Purdue-UAB Botanical Research Center
Distinguished Professor and Head
Department of Foods and Nutrition
Purdue University
West Lafayette, Indiana
ODS Staff

Joseph Betz, Ph.D.
Program Director for Dietary Supplements Methods and Reference Materials
Office of Dietary Supplements
Office of the Director
National Institutes of Health
Bethesda, Maryland

Paul Coates, Ph.D.
Director
Office of Dietary Supplements
Office of the Director
National Institutes of Health
Bethesda, Maryland

Mary Frances Picciano, Ph.D.
Senior Nutrition Research Scientist
Program Director for Training and Career Development
Office of Dietary Supplements
Office of the Director
National Institutes of Health
Bethesda, Maryland

Christine Swanson, Ph.D.
Program Director for Dietary Supplement Research Centers
Office of Dietary Supplements
Office of the Director
National Institutes of Health
Bethesda, Maryland
NCCAM Staff

Margaret Chesney, Ph.D.
Deputy Director
National Center for Complementary and Alternative Medicine
National Institutes of Health
Bethesda, Maryland

Martin Goldrosen, Ph.D.
Director
Office of Scientific Review
National Center for Complementary and Alternative Medicine
National Institutes of Health
Bethesda, Maryland

Marguerite Klein, M.S., R.D.
Program Officer
National Center for Complementary and Alternative Medicine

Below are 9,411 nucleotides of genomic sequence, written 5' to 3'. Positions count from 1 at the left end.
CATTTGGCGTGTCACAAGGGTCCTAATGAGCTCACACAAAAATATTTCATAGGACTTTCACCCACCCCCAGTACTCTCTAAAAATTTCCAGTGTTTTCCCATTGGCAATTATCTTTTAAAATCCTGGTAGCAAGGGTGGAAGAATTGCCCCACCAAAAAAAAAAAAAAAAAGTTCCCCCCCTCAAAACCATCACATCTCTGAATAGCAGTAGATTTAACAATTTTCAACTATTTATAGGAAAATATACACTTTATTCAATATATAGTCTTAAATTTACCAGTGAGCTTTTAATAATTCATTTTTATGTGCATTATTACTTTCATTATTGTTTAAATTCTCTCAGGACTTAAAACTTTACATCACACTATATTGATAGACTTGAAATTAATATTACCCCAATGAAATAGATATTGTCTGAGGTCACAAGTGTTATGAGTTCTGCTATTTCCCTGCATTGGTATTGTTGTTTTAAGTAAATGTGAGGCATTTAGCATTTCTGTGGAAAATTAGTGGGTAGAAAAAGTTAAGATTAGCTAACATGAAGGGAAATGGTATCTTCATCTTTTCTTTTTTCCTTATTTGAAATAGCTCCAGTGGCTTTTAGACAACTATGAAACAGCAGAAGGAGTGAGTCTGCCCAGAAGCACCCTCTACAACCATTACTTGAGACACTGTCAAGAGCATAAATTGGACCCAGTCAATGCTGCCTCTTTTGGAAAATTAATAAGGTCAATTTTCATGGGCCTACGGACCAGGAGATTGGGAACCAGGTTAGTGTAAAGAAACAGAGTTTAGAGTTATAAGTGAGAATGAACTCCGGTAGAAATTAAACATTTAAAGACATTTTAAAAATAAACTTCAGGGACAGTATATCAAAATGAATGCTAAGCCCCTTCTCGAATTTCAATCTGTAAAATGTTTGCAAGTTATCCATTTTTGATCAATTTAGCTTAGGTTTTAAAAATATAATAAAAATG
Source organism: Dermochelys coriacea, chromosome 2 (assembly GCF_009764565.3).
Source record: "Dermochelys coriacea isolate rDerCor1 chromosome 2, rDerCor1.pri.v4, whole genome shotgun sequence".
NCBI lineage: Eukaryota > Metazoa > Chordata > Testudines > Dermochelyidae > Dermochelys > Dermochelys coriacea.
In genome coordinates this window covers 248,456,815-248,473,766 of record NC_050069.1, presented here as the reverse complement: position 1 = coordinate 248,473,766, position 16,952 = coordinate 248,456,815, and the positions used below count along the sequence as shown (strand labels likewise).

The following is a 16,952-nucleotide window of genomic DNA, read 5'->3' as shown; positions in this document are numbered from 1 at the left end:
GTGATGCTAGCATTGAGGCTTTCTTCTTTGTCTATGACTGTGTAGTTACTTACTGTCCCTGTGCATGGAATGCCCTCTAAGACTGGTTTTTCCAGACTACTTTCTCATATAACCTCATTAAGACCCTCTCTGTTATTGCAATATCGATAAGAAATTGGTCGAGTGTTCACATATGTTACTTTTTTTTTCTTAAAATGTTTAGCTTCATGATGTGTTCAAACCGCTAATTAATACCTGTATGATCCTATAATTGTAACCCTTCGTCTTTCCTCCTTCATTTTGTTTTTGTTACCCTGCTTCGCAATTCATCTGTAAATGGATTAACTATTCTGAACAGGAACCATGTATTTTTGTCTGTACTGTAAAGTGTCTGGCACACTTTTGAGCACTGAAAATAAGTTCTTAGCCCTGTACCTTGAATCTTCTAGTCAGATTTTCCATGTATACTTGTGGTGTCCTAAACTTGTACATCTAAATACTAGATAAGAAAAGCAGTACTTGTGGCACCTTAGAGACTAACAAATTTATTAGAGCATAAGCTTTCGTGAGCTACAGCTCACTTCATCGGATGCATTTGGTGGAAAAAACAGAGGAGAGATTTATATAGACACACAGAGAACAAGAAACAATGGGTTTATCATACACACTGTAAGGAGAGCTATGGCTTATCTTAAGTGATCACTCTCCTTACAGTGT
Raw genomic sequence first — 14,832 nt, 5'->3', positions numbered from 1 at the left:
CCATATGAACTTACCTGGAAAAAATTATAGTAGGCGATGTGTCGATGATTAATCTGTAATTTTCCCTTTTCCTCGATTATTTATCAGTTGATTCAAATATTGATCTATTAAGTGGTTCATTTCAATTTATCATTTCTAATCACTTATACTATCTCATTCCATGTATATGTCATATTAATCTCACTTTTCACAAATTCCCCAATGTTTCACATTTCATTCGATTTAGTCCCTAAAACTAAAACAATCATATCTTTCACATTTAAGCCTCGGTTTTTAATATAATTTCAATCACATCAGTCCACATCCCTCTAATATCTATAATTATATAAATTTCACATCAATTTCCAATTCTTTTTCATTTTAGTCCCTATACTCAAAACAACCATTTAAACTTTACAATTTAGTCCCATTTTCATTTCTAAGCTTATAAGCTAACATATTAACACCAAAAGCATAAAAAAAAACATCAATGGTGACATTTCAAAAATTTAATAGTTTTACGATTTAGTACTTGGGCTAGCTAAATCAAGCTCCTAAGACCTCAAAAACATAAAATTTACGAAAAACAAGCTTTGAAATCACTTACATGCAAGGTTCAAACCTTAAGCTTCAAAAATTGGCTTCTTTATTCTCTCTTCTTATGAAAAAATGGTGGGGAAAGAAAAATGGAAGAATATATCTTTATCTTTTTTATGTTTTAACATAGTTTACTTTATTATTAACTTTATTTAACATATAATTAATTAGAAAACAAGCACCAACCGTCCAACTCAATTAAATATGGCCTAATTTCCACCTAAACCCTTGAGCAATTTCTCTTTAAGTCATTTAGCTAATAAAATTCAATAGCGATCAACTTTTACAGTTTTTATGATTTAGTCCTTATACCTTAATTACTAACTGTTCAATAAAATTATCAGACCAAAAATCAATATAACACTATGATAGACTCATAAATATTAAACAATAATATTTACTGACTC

National Institutes of Health
Bethesda, Maryland

Richard Nahin, Ph.D, M.P.H.
Senior Advisor for Scientific
Coordination and Outreach
National Center for Complementary and Alternative Medicine
National Institutes of Health
Bethesda, Maryland

Stephen Straus, M.D.
Director
National Center for Complementary and Alternative Medicine
National Institutes of Health
Bethesda, Maryland

Jennifer Sutton, M.S.
Evaluation Officer
Office of Science Policy and Operations
National Center for Complementary and Alternative Medicine
National Institutes of Health
Bethesda, Maryland
NIEHS Staff

Michael E. McClure, Ph.D.
Chief
Organs and Systems Toxicology Branch
Division of Extramural Research and Training
National Institute of Environmental Health Sciences
National Institutes of Health
Research Triangle Park, North Carolina
Access Benefits of the NCCM of the National Institutes of Health

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October 04, 2011
Incredibly thorough write-up! Thanks for sharing :)
October 05, 2011
Thank you very much. I would like as many people as possible to benefit from this website and the perspective that it offers.